A friend and I were discussing about Syrian refugees and internally displaced persons in Eastern Africa, and all around the globe, imagining the despair and suffering that they must be going through, in terms of lack of shelter, food, education and hygienic conditions.
While researching, reading documents and studying conventions on refugees and migrants, we were brainstorming about possible national contexts ideas and solutions to propose to actors of society directly involved in the process of receiving them, managing the influx of people and making sure refugees are treated with dignity, respect and offered with services that can meet their needs.
Today, while resting at home, a paragraph from the book “The Heartfulness Way” by Kamlesh D. Patel and Joshua Pollock, responded to the questions I had in mind.
“The world faces many challenges. Some are political, others are social. Some are economic, others are environmental. In all cases, Humanity suffers. But the world’s problems are very simple. They are the lack of love between human beings, the lack of compassion, of tolerance, of humility, and of acceptance. They are the arrogance, hatred, and violence that have polluted human hearts. They are prejudice and intolerance. If a person has no peace in their heart, there can be no peace around them. Such a person will always find reasons to argue and fight. Only when a person’s own heart is peaceful can their interaction be peaceful.
The book proposes the idea of Heartfulness, as an integrated approach that consists of three core practices: Meditation, Cleaning and Prayer. Through meditation, it is stated that human beings can move from the complexity of mind to the simplicity of hearts. Everything starts with the heart. When the heart is at peace, the mind is at rest. When the heart is content, the mind gains insight, clarity and wisdom.
Reading through the three practices, I found particularly fascinating the book section on Prayer.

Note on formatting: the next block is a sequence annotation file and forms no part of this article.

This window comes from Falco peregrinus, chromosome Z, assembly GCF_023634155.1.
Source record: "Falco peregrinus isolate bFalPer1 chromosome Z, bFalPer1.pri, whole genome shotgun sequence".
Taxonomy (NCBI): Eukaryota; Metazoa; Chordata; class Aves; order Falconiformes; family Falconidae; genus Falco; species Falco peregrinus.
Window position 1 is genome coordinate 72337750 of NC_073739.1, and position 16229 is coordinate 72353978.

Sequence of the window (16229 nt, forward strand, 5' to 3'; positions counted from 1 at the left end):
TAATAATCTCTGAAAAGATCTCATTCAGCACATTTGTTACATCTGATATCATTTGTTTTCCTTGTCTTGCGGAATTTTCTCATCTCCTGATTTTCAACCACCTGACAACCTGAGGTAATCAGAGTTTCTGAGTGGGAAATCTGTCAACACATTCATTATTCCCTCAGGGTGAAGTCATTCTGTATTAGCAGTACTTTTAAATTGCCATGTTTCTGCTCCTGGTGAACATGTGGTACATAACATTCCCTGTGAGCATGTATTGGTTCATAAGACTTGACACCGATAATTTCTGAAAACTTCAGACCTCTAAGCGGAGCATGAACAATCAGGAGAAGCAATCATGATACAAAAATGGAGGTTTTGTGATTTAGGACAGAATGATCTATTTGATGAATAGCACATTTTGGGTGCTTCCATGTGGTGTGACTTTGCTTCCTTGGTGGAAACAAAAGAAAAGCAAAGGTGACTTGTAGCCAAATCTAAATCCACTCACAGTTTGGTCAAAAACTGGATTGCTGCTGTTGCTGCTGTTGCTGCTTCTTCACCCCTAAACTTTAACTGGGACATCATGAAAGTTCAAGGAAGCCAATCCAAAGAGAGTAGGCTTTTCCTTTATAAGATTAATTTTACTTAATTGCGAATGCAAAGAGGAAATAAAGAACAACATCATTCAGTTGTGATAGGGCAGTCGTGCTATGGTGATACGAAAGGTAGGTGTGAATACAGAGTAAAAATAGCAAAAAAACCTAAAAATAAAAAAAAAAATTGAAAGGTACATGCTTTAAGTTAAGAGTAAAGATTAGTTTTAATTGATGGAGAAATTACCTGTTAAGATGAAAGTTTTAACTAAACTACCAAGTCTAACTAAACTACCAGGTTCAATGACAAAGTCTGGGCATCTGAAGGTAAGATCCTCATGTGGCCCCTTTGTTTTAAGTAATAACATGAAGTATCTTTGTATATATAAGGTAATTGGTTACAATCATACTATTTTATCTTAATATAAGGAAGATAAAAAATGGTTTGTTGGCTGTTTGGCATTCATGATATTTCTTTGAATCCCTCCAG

The purpose of Prayer is: Adoration, Thanksgiving, Repentance and Petition. In most of the cases though, we tend to forget about the first three and we only focus on the fourth one, which is petition, asking for something. Moreover, selfishly enough, we “beg” the higher force that we believe in, in satisfying our desires, either material or spiritual benefits. The book speaks of creating “inner vacuums” (imagine a vacuum cleaner) where we find ourselves in a desireless state. When we desire too much, the heart has no space for other things. However, if we clean and we create space, we allow the heart to open up to new energy to come in and to pray for others.
This state of perfect contentment is called uparati, where we desire nothing in this world. In this “new state” our ego gradually fades away, and more and more we become part of a bigger force, which is the infinite universe. Our selfish intentions, as a consequence, transform into selfless intentions.
When we become selfless, the heart starts to open, as we love, not only ourselves, but we start thinking of our nearest and dearest ones. As the heart continues to open, the circumference of the love expands proportionately. When the heart is infinitely open- when it has no doors, no walls- its love flows through the universe. Then, you start to feel that the universe belongs to you, but also, that you belong to it. Instead of always thinking of I, you now start to think of We.
Here also comes Desmond Tutu, South African Anglican cleric and theologian known for his work as an anti-apartheid and human rights activist, with the African Spirit of Ubuntu, I am because We are. “You cannot be Human on your own. You are Human through relationship. You become Human”- Desmond Tutu affirms. Everything is interconnected and interdependent. The Human Uniqueness consists of the fact that we exist because of someone else. And we cannot live alone.
Understanding it, our prayers can expand to neighboring countries, and to the whole world. Prayers then transform into Actions, the necessity to do something and be responsive to the needs of others, because we come to understand their hearts.
I think the concept is just revolutionary and enlightening. And it requires much practice, consciousness, love, humility and acceptance. But it is possible.
To conclude, how to respond then to the original question: How to solve the migrant crisis, to cite only one among the many world challenges? Can a United Nations of Love Agency be created? Can any law change the human heart?
According to the book’s view, which I agree upon, the heart only changes when it decides to change (and remember the fabulous song by Michael Nyman, the Heart asks pleasure first). And that is a personal choice that every person must make for themselves. We cannot enforce it. Here We can only inspire people and offer them the tools.
17 March 2018, Nairobi Kenya